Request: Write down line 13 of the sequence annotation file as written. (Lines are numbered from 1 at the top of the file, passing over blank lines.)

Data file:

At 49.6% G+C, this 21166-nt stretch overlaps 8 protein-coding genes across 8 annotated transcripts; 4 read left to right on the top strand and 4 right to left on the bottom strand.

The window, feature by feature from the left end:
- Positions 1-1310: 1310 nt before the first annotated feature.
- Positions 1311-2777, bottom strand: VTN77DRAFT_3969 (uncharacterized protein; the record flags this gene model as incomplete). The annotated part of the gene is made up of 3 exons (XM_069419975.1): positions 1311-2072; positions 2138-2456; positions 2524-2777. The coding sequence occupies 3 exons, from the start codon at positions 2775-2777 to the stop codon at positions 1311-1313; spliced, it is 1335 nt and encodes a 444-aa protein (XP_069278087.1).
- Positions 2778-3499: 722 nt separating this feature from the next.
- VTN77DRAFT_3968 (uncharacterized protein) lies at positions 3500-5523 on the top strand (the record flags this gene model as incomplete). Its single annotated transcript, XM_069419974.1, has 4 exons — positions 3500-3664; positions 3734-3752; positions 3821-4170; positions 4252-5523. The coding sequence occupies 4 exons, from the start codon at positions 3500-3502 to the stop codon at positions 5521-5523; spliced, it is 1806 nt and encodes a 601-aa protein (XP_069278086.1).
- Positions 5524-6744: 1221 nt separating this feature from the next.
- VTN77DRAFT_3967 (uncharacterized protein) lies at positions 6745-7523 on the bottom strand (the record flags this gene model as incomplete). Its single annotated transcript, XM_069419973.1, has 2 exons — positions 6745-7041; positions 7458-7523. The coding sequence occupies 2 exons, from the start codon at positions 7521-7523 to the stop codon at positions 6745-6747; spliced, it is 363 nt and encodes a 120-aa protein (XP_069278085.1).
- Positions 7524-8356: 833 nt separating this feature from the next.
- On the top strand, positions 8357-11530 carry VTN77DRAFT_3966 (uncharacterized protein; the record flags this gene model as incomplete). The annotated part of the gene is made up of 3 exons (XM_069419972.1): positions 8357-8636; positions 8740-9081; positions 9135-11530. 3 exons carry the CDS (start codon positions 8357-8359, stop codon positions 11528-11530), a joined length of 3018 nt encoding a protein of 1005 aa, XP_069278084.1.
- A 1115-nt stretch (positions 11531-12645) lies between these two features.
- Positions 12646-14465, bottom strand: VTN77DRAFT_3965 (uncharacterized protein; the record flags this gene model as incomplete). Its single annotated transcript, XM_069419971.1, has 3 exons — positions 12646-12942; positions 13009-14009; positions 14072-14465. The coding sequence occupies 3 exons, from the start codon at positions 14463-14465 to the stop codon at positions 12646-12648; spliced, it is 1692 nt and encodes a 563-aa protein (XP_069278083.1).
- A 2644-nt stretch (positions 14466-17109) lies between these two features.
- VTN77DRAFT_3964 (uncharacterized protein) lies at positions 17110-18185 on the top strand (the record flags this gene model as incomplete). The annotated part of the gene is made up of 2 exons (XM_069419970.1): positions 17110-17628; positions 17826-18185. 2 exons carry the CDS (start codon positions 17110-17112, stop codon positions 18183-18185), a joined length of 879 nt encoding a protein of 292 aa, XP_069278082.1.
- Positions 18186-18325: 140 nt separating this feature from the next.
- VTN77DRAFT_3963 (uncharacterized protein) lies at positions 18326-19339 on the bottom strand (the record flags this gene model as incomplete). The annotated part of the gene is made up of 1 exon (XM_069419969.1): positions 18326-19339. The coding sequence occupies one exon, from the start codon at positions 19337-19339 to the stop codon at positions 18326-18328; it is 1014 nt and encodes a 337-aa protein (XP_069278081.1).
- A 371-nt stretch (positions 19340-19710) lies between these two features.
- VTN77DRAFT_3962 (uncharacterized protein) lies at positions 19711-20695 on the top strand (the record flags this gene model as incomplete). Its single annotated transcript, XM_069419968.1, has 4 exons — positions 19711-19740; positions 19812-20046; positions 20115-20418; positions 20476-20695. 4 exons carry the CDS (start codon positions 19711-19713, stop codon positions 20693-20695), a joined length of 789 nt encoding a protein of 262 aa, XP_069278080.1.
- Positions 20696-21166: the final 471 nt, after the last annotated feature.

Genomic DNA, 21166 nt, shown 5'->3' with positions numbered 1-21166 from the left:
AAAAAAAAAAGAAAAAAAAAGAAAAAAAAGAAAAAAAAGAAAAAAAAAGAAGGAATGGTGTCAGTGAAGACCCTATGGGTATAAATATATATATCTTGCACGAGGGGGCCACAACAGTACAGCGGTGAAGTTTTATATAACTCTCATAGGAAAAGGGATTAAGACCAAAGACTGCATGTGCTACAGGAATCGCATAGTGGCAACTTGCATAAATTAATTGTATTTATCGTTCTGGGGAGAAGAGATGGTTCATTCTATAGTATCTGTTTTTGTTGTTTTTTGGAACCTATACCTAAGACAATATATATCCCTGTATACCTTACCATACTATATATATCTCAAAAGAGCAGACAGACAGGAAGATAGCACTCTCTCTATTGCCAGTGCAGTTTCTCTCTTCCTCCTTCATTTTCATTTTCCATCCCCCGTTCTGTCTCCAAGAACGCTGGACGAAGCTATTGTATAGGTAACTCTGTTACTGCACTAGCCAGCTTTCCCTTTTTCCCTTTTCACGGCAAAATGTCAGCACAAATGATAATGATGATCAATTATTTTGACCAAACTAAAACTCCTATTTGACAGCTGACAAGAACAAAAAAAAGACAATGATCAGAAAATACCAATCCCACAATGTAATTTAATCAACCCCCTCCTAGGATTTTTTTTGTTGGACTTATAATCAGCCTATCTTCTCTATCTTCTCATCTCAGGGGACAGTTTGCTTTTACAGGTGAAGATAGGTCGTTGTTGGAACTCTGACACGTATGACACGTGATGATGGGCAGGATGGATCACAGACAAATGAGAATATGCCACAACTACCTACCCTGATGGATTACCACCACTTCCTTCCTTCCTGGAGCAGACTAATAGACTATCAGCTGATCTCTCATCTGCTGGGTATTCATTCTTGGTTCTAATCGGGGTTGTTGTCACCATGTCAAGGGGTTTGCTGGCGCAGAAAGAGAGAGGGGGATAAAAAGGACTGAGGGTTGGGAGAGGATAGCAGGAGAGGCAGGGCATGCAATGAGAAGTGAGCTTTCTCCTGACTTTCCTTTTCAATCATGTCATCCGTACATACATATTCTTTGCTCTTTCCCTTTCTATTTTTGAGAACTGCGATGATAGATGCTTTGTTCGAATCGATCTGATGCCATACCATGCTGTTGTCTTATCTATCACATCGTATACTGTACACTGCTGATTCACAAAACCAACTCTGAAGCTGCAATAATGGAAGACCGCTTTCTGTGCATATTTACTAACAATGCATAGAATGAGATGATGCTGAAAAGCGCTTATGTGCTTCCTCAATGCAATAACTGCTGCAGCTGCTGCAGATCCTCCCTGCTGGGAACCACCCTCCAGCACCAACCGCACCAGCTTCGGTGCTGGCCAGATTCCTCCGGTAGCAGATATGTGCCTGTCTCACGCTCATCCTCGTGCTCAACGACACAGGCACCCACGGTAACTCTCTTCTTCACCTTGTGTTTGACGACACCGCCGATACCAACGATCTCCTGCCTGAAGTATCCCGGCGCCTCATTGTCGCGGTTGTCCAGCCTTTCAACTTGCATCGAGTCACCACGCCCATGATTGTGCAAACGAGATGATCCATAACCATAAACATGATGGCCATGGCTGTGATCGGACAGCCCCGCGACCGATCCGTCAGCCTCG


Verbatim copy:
- A 2644-nt stretch (positions 14466-17109) lies between these two features.